FOR IMMEDIATE RELEASE:
December 1, 2017
Government Affairs Manager
James River Association Responds to Coal Ash Assessments
An assessment of coal ash ponds for three facilities located in the James River watershed was released today by Dominion Energy. The assessment is the result of 2017 legislation that received bipartisan support in Virginia and requires the identification of existing pollution issues at the facilities, and an evaluation of closure options that will ensure long-term safety and protection of natural resources. Dominion’s Bremo, Chesterfield and Chesapeake facilities have a combined 26 million tons of ash stored in unlined ponds along the James River and Elizabeth River.
“We’re grateful for the leadership shown by our elected officials in requiring this comprehensive assessment of coal ash ponds and closure options prior to the issuance of state permits for their closure plans,” said Adrienne Kotula, Policy and Government Affairs Manager for James River Association. “We must now use this information to move ahead and close Virginia’s coal ash ponds in a manner that will protect the James River and the millions of citizens that rely on it.”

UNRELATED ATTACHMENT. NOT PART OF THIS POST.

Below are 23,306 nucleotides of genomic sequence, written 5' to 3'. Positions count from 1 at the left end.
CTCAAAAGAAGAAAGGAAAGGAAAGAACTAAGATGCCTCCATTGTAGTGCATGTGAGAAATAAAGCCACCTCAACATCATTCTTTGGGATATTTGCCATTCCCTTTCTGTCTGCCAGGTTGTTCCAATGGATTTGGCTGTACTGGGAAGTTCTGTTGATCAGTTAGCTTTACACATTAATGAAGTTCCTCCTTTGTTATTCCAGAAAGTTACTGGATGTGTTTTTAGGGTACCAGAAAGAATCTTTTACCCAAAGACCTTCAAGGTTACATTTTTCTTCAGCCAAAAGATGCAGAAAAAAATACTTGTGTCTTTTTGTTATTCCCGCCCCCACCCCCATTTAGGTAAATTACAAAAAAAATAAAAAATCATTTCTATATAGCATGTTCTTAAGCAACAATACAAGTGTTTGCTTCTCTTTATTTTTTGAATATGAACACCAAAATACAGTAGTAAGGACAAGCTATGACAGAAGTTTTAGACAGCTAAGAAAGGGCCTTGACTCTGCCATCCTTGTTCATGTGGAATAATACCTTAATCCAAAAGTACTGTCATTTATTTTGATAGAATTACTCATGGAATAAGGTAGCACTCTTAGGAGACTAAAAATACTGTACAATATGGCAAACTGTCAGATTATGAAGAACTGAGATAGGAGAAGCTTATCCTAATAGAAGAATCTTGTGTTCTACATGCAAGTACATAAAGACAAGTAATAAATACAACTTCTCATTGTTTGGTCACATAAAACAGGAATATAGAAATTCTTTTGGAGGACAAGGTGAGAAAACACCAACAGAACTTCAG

Another report on coal ash closure options by two professors from the University of New Hampshire was also released by the Southern Environmental Law Center yesterday. This report examines opportunities to reclaim ash from leaking ponds and recycling it at Dominion’s facilities for cement and other products. The James River Association will be reviewing the coal ash assessments in the coming days.
“Both assessments provide the opportunity for critical information on a complex issue. We look forward to working with the General Assembly and the next Administration to ensure that coal ash ponds are closed properly to safely protect Virginia’s precious water resources for the future. We are also looking forward to hearing Dominion’s presentation of the assessments at the State Water Commission meeting at 10:00AM on Monday, December 4th and hope that citizens will come out to hear it as well,” added Kotula.
“We have documented pollution leaking from these facilities along the James River and the court has ruled that these leaks are illegal discharges,” said Jamie Brunkow, Lower James Riverkeeper for the James River Association. “Virginia has one chance to close coal ash sites properly and we need to do it right.”
ABOUT THE JAMES RIVER ASSOCIATION:The James River Association is a member-supported nonprofit organization founded in 1976 to serve as a guardian and voice for the James River. Throughout the James River’s 10,000-square mile watershed, the James River Association works toward its vision of a fully healthy James River supporting thriving communities. With offices in Lynchburg, Richmond and Williamsburg, the James River Association is committed to protecting the James River and connecting people to it. For more information visit www.jamesriverassociation.org.